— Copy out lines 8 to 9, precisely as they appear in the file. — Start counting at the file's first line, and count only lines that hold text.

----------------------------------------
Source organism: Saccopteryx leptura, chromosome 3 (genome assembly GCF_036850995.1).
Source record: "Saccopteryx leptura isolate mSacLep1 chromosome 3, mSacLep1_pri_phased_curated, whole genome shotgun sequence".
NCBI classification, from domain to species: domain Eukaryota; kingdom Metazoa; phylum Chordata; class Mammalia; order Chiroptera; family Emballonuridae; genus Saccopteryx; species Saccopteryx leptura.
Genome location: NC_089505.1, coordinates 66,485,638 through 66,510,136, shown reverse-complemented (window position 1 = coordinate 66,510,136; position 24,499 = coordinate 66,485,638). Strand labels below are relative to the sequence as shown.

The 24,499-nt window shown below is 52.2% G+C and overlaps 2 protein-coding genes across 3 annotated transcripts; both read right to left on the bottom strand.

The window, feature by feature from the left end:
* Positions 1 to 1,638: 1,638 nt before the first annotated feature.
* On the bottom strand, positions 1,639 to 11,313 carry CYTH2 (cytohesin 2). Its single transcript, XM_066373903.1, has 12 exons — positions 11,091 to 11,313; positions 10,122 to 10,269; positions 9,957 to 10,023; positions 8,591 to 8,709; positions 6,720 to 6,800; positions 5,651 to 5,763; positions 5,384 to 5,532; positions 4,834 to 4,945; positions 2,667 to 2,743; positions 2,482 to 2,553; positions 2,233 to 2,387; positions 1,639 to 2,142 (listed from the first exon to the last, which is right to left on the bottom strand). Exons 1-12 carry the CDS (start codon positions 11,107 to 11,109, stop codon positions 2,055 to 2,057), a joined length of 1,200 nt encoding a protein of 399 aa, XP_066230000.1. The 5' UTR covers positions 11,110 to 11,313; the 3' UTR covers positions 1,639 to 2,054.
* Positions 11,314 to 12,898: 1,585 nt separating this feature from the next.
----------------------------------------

* On the bottom strand, positions 1,639 to 11,313 carry CYTH2 (cytohesin 2). Its single transcript, XM_066373903.1, has 12 exons — positions 11,091 to 11,313; positions 10,122 to 10,269; positions 9,957 to 10,023; positions 8,591 to 8,709; positions 6,720 to 6,800; positions 5,651 to 5,763; positions 5,384 to 5,532; positions 4,834 to 4,945; positions 2,667 to 2,743; positions 2,482 to 2,553; positions 2,233 to 2,387; positions 1,639 to 2,142 (listed from the first exon to the last, which is right to left on the bottom strand). Exons 1-12 carry the CDS (start codon positions 11,107 to 11,109, stop codon positions 2,055 to 2,057), a joined length of 1,200 nt encoding a protein of 399 aa, XP_066230000.1. The 5' UTR covers positions 11,110 to 11,313; the 3' UTR covers positions 1,639 to 2,054.
* Positions 11,314 to 12,898: 1,585 nt separating this feature from the next.